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Enhancement of β-amyloid oligomer accumulation after intracerebroventricular injection of streptozotocin, which involves central insulin signaling in a transgenic mouse model

Lin, Fangjua; Jia, Jianpinga,b,c,d; Qin, Weia,b,c,d

doi: 10.1097/WNR.0000000000000261
Degeneration and Repair

The β-amyloid (Aβ) oligomer rather than fibrillar Aβ has become the important focus of recent studies on the pathogenesis of Alzheimer’s disease (AD). Insulin signaling plays important roles in cognitive disease, such as AD. However, in-vivo evidence for the link between central insulin signaling and the Aβ oligomer are lacking, and the mechanisms underlying the effect of central insulin signaling on AD are still elusive. Our team has established the Presenilin-1 Val97Leu mutant transgenic (PS1V97L) AD mouse model with the intraneuronal Aβ oligomer as the potential initiator for other pathologies, but without extracellular amyloid plaque formation. Using this model, we investigated the roles of disturbed central insulin signaling induced by intracerebroventricular injection of streptozotocin (STZ) in the progression of AD. We observed that PS1V97L mice after intracerebroventricular injection of STZ showed increased Aβ oligomer accumulation and aggravated spatial learning and memory deficit in the absence of diabetes symptoms. Furthermore, STZ administration inhibited the activation of the insulin receptor and enhanced the activation of c-Jun NH2-terminal kinase, which was accompanied by increased production of carboxy-terminal fragments from the amyloid precursor protein, in the brain of PS1V97L mice. Overall, our study provided in-vivo evidence for a role of central insulin signaling in AD progression.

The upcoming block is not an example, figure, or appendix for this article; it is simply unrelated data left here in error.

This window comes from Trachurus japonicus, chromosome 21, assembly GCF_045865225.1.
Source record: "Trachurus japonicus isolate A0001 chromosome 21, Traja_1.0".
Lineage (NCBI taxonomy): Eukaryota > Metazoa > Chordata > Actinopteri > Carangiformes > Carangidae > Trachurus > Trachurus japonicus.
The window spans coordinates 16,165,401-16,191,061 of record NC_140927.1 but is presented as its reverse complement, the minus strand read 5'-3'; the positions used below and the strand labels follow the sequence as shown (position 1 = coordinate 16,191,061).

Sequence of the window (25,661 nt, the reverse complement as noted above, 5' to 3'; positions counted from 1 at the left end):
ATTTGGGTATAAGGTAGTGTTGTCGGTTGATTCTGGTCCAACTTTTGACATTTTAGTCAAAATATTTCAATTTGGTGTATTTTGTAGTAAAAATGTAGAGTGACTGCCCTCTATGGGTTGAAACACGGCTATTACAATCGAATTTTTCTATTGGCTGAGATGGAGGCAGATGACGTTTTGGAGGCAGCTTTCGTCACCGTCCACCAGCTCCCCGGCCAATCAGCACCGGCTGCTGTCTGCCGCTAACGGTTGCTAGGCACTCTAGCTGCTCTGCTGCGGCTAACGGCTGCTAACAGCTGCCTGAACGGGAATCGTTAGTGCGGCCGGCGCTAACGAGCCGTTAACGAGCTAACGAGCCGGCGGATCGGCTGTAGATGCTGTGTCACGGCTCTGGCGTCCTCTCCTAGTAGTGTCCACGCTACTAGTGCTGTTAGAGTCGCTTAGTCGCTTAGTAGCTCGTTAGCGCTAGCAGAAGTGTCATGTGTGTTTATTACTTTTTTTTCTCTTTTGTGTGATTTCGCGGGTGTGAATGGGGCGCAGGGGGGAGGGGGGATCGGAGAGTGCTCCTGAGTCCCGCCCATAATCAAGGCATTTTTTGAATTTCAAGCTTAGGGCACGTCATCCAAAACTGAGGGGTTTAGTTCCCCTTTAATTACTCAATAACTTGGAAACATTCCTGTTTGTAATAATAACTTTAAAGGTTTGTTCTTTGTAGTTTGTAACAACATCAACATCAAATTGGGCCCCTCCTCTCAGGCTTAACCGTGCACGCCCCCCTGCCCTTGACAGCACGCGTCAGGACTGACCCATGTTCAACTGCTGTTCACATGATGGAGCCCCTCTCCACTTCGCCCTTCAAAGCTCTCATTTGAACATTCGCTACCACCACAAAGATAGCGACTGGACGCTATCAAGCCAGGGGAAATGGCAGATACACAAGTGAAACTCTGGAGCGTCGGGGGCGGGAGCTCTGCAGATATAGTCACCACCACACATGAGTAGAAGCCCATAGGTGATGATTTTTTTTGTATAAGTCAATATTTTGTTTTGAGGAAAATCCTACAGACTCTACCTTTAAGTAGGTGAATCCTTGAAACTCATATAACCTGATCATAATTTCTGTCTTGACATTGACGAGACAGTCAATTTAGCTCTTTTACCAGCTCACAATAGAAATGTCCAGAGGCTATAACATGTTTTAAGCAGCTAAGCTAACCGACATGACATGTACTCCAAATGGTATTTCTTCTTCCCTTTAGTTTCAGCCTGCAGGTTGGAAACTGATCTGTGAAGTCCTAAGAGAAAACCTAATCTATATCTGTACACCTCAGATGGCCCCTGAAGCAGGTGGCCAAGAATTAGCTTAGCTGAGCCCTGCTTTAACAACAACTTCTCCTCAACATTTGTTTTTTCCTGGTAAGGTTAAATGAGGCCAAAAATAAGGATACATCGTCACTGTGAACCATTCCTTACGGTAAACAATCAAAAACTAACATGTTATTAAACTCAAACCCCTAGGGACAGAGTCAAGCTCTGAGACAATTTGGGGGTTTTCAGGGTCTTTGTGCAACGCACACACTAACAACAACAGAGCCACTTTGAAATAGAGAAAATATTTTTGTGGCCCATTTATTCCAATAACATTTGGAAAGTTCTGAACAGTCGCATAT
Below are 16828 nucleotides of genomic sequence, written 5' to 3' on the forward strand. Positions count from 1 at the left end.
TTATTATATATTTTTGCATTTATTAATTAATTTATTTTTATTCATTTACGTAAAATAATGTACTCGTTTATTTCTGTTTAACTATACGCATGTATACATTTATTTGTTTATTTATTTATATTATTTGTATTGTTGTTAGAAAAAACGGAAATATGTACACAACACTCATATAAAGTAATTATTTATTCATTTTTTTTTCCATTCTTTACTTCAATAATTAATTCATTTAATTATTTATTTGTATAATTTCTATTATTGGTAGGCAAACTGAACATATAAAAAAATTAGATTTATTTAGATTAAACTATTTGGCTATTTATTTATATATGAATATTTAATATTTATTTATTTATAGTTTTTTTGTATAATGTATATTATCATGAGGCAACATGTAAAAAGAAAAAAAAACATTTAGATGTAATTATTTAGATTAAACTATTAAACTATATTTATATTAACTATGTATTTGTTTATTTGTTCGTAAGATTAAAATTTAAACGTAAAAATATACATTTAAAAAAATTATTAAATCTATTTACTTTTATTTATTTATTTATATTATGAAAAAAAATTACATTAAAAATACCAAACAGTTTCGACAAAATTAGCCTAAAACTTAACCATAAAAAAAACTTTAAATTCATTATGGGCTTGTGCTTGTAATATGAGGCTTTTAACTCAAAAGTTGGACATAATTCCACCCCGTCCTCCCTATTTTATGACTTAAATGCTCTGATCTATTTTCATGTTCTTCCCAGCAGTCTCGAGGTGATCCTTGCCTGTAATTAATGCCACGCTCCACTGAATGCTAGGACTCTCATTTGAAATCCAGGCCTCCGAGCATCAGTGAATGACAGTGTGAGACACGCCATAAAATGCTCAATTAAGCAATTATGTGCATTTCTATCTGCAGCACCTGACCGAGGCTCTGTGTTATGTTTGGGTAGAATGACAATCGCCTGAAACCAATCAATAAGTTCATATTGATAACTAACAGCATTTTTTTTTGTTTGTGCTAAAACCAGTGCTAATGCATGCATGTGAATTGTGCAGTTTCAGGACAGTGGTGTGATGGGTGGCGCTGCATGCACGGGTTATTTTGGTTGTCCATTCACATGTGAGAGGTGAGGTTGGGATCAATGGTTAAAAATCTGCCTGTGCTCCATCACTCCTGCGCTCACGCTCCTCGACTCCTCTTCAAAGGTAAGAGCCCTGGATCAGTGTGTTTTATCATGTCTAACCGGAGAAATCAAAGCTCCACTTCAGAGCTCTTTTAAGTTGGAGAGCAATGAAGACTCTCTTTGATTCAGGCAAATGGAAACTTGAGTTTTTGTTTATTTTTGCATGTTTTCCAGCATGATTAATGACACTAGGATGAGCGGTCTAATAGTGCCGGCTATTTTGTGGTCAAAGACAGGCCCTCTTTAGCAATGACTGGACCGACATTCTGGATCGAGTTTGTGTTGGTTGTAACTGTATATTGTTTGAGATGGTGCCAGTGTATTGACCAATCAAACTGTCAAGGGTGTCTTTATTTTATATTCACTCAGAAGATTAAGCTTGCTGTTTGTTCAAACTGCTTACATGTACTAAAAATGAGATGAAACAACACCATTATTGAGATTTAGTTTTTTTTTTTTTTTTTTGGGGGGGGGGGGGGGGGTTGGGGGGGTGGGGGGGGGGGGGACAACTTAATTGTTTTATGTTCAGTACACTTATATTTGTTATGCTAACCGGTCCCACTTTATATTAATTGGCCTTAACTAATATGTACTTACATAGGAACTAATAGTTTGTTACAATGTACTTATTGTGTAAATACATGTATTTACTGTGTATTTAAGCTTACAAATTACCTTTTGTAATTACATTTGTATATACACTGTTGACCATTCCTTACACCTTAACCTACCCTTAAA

aDepartment of Neurology, Xuan Wu Hospital, Capital Medical University

bCenter of Alzheimer’s Disease, Beijing Institute for Brain Disorders

cBeijing Key Laboratory of Geriatric Cognitive Disorders

dKey Neurodegenerative Laboratory of Ministry of Education of the People’s Republic of China, Beijing, China

Correspondence to Jianping Jia, PhD, MD, Xuan Wu Hospital, Capital Medical University, 45 Changchun Street, Beijing 100053, China Tel: +86 10 83198899; fax: +86 10 83171070; e-mail: jiaxuanwu@126.com

Received July 14, 2014

Accepted August 15, 2014

© 2014 Wolters Kluwer Health | Lippincott Williams & Wilkins